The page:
Meet Gülşah Hamurcu/Istanbul Hey Guys! I’m Gulsah, a Turkish designer, an illustrator and a big dreamer.
My most difficult time was probably this past summer. My housing situation for the past few years hasn’t been good since NYC is so expensive, and I have very little space to actually
create. During the summer, I went through a breakup with an emotionally abusive partner that was devastating for me. I was hardly getting out of bed, showering, and eating proper meals. I
spent most of my time inside because there are always people outside, especially during the summer. There isn’t always the option in NYC of being unseen because so many areas stay
busy and crowded year round because of the population density and tourism. So I spent this past summer at the lowest point in my life in a cramped room with art supplies just making me
feel even more suffocated, and making me feel guilty for not creating that much.
How does this effect on your art?
Switching from watercolor to digital meant no longer having my art take up a lot of physical space when my space is limited. Being sad and suicidal made me turn more towards the people
who spread positivity in my life, and so I found myself depicting more people in the queer community. My art became happier, brighter, and more colorful. I genuinely don’t think I could
have gotten to this point as an artist without going through that incredibly horrible time.
Do you an activist side? Can you tell us that little bit?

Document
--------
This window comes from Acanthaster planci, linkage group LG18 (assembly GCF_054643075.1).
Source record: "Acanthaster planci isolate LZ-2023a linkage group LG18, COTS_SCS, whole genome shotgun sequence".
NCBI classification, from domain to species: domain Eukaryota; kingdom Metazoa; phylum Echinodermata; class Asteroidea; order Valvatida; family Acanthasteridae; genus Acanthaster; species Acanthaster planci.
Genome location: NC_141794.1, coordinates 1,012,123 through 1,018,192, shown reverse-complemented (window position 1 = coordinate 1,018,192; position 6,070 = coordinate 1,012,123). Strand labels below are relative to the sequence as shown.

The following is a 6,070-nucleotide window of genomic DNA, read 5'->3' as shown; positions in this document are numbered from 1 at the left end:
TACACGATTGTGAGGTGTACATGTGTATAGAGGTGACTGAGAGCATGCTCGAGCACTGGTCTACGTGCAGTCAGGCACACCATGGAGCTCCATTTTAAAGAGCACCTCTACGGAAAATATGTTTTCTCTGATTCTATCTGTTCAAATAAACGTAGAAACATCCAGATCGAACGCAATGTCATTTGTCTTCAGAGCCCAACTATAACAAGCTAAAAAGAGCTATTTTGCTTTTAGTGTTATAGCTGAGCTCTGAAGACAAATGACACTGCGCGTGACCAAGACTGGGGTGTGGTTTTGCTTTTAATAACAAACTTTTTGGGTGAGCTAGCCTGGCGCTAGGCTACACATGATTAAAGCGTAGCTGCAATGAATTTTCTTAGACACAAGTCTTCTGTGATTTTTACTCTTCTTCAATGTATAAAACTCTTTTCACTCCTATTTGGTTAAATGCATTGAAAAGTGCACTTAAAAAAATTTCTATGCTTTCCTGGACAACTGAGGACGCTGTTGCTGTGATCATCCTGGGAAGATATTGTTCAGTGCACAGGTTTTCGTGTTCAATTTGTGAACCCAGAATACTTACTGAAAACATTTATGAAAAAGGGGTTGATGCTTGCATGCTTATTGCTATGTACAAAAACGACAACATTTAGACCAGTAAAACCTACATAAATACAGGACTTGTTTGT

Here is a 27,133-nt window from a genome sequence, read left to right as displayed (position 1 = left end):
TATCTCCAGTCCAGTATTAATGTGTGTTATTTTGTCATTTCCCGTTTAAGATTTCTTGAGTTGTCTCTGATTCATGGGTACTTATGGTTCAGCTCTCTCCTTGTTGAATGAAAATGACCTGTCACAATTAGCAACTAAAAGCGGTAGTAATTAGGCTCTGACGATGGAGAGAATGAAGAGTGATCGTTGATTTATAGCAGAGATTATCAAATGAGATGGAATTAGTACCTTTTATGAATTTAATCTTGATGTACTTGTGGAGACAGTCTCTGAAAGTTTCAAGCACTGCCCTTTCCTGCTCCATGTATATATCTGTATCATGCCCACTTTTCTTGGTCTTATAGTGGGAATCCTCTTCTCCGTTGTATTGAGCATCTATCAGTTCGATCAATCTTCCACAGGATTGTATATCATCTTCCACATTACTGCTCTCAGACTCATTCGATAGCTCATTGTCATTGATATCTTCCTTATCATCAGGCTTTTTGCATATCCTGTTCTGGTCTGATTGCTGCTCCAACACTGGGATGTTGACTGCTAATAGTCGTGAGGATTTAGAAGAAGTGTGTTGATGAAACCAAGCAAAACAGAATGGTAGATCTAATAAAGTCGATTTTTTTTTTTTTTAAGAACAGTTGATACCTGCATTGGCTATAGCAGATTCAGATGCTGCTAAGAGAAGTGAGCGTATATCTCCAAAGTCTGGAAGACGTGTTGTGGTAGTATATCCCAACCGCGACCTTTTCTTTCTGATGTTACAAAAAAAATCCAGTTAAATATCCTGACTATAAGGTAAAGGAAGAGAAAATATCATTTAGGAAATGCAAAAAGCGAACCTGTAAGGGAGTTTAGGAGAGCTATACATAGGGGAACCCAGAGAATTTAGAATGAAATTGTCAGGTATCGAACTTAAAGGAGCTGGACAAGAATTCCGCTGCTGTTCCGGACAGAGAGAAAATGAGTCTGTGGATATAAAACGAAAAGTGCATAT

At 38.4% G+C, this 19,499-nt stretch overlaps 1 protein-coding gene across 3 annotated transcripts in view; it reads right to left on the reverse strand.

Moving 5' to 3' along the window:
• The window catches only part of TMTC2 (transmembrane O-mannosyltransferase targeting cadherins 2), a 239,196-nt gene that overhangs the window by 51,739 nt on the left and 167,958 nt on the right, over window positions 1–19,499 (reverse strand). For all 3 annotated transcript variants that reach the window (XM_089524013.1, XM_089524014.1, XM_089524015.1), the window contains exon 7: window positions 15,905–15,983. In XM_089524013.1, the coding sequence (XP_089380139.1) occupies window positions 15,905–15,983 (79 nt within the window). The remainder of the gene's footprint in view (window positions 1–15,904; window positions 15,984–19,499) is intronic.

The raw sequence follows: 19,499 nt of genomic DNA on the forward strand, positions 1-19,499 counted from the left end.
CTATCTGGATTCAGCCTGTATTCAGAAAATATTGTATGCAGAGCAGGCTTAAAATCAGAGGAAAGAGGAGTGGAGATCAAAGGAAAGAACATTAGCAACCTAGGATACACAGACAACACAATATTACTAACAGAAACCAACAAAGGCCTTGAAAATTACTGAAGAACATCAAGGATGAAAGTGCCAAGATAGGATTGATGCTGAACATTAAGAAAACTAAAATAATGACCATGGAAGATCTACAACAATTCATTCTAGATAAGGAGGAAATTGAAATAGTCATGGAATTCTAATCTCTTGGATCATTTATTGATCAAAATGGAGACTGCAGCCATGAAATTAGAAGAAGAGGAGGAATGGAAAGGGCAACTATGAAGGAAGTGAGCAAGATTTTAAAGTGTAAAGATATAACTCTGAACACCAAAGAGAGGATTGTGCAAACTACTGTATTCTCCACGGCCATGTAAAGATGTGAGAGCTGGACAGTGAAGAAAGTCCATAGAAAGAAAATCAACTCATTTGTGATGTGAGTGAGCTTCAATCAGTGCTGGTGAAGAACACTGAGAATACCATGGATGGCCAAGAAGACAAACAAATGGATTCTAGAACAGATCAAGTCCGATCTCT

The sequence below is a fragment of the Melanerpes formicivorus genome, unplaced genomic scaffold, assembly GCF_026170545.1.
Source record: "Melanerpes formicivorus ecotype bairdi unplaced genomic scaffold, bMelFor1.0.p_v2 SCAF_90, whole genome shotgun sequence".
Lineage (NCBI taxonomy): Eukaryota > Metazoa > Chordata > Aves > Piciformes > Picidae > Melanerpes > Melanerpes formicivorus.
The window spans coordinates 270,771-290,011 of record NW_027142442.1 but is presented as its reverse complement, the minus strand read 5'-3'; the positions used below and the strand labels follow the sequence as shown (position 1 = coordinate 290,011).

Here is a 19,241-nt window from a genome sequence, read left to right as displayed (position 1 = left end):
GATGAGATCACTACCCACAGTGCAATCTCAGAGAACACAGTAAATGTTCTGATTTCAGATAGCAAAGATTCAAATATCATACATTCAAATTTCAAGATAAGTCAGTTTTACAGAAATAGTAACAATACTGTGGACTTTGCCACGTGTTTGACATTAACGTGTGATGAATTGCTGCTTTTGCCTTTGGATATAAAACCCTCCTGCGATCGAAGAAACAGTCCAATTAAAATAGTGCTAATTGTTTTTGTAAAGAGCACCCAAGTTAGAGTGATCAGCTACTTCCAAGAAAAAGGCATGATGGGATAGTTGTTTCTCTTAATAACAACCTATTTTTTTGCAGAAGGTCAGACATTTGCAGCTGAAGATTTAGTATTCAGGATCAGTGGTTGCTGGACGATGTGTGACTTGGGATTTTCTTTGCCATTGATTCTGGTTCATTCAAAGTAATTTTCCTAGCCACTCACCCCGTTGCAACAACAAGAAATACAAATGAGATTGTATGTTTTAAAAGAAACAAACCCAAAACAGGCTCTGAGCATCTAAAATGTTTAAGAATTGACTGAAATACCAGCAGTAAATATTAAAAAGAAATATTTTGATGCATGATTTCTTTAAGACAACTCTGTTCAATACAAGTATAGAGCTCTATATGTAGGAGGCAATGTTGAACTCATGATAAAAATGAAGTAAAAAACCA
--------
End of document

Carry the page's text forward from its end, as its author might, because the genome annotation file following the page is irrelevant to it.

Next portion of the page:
I definitely have an activist side, but I wouldn’t say I’m the type of activist who goes out and protests (mostly because I would have an anxiety attack and that wouldn’t be fun for anyone.) I speak about the things that are important to me through my art: I show queer and cishet people of color being happy and living emotionally healthy lives. I think marginalized people being
happy within the circumstances of oppression is inherently political, as our bodies and existence are already politicized so much. I also like to portray certain messages by sharing memes, which might sound absolutely fake to an older generation. But I could repost a meme about the gender binary being silly and people ask questions or google things because they want to learn.
A lengthy thinkpiece about casual racism in the workplace is awesome, but so is a meme made by a person on Instagram roasting your white coworker who keeps confusing you with the only other Black person in the office and wears boat shoes in winter.